So I did it. I wrote a book about my own profession because no one else has done it. There is a smattering of Deaf representation out there and, once in a while, Deaf characters actually have interpreters, but the interpreter is usually more of a prop than anything else. Or the butt of a joke.
Once, on one of those CSI shows, the interpreter did it! Yes! The interpreter was the killer. It felt like progress to me, the acknowledgement that interpreters exist and have actual lives. So what if he committed the unpardonable act of killing off my favorite Deaf eye candy, Anthony Natale? The interpreter had a storyline! Okay, Marlee Matlin was also along for the ride. I like her and she’s a beautiful and talented actress, but she doesn’t have to pop in whenever someone somewhere whispers the word “Deaf.”
A few years back there was a truly awful show called “Sue Thomas, FBEye.” It was based (loosely, I’m assuming) on the life of an actual Deaf FBI employee whose job it was to catch things from surveillance videos—body language, lip reading—that hearing people would miss. This is what I knew before seeing the show. I don’t know much about the real Sue Thomas, but I was mildly curious about how this would be portrayed on the TV show so I watched.
It was confusing. Before the credits, I wasn’t even sure of who the Deaf character was supposed to be. I don’t mind that her character has clear intelligible speech, as does the actress, Deanne Bray. A lot of Deaf people do and I figure it’s their decision whether or not to communicate in that way. My beef with the show was that she was a Deaf federal employee in DC and she never seemed to have an interpreter. She was Deaf enough to need various kinds of Deaf technology and couldn’t use a regular phone, but no one I ever saw—I didn’t watch the entire series, but I’m making an assumption based on what I did sit through—came and interpreted for her. She brought a service dog to work (presumably to emote with a human understanding of surrounding events whenever the camera was aimed at it), but never an interpreter.
At the time, I was an educational interpreter in California so I didn’t know what went on in DC. Still, I knew something was way off when the Sue character was able to read lips in the midst of rapid-fire group conversations. The writers tried to make it realistic by presenting one or two words an episode to be misunderstood, but the rest of the time, Sue could read lips around corners and through solid objects and seemed magically able to predict who was about to speak next. When other Deaf characters were featured, they brought Sue in to interpret! Yes, they did that. Thirty percent of the English language is visible on the lips and the rest is guesswork on the part of the Deaf person, but they thought it would be better to have another Deaf person interpret than to hire a qualified interpreter for interrogations. I can't even imagine the lawsuits. I work with the Deaf. I’m even married to the Deaf. This is not how things work.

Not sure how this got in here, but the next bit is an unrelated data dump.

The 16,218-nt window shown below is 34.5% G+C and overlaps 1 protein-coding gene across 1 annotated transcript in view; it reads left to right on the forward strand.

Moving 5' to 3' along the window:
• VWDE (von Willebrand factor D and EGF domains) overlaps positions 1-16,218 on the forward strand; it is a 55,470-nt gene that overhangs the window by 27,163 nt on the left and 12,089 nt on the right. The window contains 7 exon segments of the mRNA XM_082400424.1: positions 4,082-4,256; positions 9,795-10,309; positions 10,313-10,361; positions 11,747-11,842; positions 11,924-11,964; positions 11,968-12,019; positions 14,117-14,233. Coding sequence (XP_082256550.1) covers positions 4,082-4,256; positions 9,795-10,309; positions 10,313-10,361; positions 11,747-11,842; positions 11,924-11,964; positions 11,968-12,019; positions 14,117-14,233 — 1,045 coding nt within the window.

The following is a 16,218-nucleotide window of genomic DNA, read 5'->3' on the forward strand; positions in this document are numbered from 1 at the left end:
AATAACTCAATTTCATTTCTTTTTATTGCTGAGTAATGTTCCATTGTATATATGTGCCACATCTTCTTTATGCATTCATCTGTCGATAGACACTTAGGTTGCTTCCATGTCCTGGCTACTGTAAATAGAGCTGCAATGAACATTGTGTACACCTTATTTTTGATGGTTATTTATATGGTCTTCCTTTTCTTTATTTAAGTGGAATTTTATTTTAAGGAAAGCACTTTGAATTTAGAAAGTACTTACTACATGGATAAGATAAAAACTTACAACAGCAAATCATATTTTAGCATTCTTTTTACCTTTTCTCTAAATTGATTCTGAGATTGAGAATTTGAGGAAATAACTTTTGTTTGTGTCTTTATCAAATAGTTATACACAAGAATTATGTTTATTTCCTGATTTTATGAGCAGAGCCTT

The weird thing is that two Deaf friends of mine loved the show. I don’t know if it was because they were happy to see deafness portrayed in any way or if they just didn’t realize how unrealistic it was. Maybe they thought someone really could learn to lip read with such accuracy even if they couldn’t. My husband watched the first thirty seconds of the first episode, shook his head in disgust, and left the room. He never watched it again so I was never able to get his take on why someone working for the government would be Deaf enough to need a dog but not an interpreter.
I work in DC now in government settings. There are tons of interpreters all over the DC area and most do a lot of government work. I see Deaf people with interpreters all the time. I’ve never seen a Deaf person with a service dog at work.
The show “Switched at Birth” is actually done pretty well. One of the main characters is Deaf and she has some Deaf friends (including Marlee Matlin, of course!) and there is a lot of interaction that seems fairly plausible. Sometimes the Deaf characters are a little too quick to understand everything that’s being said around them, unless the story calls for them to be left out or to miss a lot, but that’s my main beef. One character even had an interpreter! He didn’t have much of a story and was nearly a prop, but he was there and was very likely a real interpreter with real signing skills. Progress.
Yes, progress on the Deaf front. My novel is about Deaf Culture but from the interpreter’s perspective. Deaf characters are prominent throughout, but this is about how interpreters view that world—and even how their view of the hearing world alters after knowing what’s going on in the Deaf world.
Interpreters are a creative and intelligent little subculture in and of themselves. This is why the lack of fictional material about us is so surprising to me. We’re articulate and we like to impress each other by making our interpretations into an art form, but no one has bothered to make us real to anyone on the outside.
I don’t claim to have accomplished this, but I like to think I’m taking a stab at it. Making progress. I could never fit all of interpreting into one novel and I don’t claim to speak for us as a profession. I just wrote something that interested me, listening to my own gut as I went. My goal wasn’t just to educate people. That wouldn’t be any fun. I just wanted to give others the chance to get to know a few interpreters personally and to inhabit their world for a little while.